Accepting that you or a loved one has been diagnosed with Parkinson's disease is a process. Learn more about the steps most people go through, and what adjustments to expect at home and at work.

Dealing With the Diagnosis

It's normal to feel overwhelmed and anxious after learning that you've been diagnosed with Parkinson's disease. Most people with Parkinson's go through a similar acceptance process following their diagnosis.


It begins with denial and is often followed by helplessness, then anger, and then withdrawing from family and friends, before finally reaching acceptance. Going from being a well individual to someone with a chronic, progressive disease is a major transition, says the National Parkinson Foundation.

Some Parkinson's patients may avoid going to the doctor for follow-up appointments or refuse to take their medication, almost as if they are hoping the diagnosis was wrong.

It may help to seek a second opinion. If you decide to do so, look for a physician who specializes in neurological diseases, such as a neurologist or a movement disorders specialist, who focuses on treating diseases like Parkinson's.

Role of Family and Friends

Parkinson's not only afflicts people with the disease, but their spouses, children, and friends, all of whom, must make adjustments in their lives, too. The future is cloudy to the entire family. Spouses may worry about finances and their increased care-giving role.


Experts strongly suggest that patients involve their spouses and other family members so they can understand the disease and its progression and when they may need to take on roles the patients once performed.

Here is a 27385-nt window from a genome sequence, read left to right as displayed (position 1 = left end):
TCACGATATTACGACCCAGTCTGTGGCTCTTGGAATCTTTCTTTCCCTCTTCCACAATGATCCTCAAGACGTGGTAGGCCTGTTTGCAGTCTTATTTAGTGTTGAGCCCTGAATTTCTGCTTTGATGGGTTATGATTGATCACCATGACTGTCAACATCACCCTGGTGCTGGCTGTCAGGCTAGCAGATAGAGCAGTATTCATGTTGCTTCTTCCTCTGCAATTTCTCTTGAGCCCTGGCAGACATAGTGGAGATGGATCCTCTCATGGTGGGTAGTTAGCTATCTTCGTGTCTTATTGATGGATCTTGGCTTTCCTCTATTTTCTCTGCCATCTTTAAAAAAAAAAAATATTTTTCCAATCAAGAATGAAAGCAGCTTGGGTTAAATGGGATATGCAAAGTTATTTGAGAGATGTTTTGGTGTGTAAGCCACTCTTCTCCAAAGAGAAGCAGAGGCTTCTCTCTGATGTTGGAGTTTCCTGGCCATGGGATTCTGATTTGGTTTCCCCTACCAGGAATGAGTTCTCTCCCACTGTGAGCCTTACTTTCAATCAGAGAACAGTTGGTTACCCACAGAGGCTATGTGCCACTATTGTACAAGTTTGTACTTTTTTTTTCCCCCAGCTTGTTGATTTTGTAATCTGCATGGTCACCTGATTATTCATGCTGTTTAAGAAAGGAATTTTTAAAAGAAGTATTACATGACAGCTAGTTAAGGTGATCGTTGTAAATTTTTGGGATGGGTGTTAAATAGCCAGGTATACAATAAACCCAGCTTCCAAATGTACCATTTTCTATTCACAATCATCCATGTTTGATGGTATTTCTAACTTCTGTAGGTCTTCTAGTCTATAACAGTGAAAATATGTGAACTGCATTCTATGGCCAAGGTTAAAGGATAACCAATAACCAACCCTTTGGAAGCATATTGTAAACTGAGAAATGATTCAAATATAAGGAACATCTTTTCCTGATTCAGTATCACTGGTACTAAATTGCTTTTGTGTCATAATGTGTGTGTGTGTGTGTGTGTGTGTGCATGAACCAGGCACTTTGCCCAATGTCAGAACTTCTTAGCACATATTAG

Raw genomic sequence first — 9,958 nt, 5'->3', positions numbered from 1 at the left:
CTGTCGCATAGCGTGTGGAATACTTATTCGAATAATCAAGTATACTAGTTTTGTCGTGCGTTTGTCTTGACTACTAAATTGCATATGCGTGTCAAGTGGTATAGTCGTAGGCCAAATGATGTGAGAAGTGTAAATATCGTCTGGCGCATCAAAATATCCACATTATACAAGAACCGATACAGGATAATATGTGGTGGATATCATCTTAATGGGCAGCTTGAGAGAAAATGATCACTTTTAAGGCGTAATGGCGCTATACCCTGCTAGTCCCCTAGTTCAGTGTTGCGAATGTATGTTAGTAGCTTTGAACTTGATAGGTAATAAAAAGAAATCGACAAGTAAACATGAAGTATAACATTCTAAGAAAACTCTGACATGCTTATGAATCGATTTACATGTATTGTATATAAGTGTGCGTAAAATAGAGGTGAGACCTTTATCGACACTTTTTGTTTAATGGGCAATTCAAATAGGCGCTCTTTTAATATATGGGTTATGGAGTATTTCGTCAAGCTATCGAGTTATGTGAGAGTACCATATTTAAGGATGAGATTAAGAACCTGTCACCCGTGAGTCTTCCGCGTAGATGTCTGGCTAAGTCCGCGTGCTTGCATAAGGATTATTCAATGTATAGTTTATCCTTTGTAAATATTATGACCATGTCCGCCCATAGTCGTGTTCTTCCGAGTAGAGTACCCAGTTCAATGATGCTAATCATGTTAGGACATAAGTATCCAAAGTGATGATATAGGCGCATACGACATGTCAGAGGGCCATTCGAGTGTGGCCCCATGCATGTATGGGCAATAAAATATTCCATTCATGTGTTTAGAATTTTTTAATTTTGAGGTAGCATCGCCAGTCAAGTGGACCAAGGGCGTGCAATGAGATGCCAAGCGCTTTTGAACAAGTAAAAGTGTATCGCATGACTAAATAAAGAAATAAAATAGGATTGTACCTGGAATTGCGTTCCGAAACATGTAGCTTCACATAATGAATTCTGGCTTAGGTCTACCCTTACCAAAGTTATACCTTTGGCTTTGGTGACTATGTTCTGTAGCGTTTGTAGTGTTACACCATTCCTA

You and your family may need to get help with housekeeping, shopping, and yard work. Don't be afraid to have a close friend or family member come with you to doctor's appointments; it will help them better understand the disease, too.

Support groups

Know that you're not alone. Parkinson's affects an estimated 1.5 million Americans, and one of the best things you and your loved ones can do is find a support group. You and your family may find comfort by meeting people facing similar issues and challenges.


Look for a group that best meets your needs: Do they meet close to your home? Is it a large or small group? Do they bring in experts to talk about coping with Parkinson's? Do you enjoy being around the people? Internet support groups can be helpful, too.

Other people in your support group may be able to offer suggestions for choosing a doctor or other health specialist (such as an occupational therapist to help continue to do daily activities), what to expect when using devices like canes and wheelchairs, and possible side effects of common medications.

Parkinson's and Your Job

People with Parkinson's are often concerned with how the disease will interfere with their work and subsequent ability to earn a living.


At first, you may not need to make significant changes at your job, but as the disease progresses, you should take stock of what you can do and make adjustments. Eventually, you'll have to face whether you can continue in the job at the same level or in a diminished role, if your employer is willing to make adjustments. Your ability to do your job will depend on the progression of the disease and the type of work you do.

At more advanced stages, Parkinson's disease is considered a disability, and the federal Americans with Disabilities Act entitles all qualified individuals the right to a job, regardless of disability. It also requires reasonable accommodations for a disabled worker, which could include adjusting work schedules or assignments, or workplace modifications for equipment and devices.

If you seek a new job after you're diagnosed, the law prohibits employers from asking about your health until after you've been offered the job and only if it affects specific performance.

You and your family may also want to decide if applying for government disability programs is right for you. Disability benefits are available for people who recently held a job but are no longer capable of working.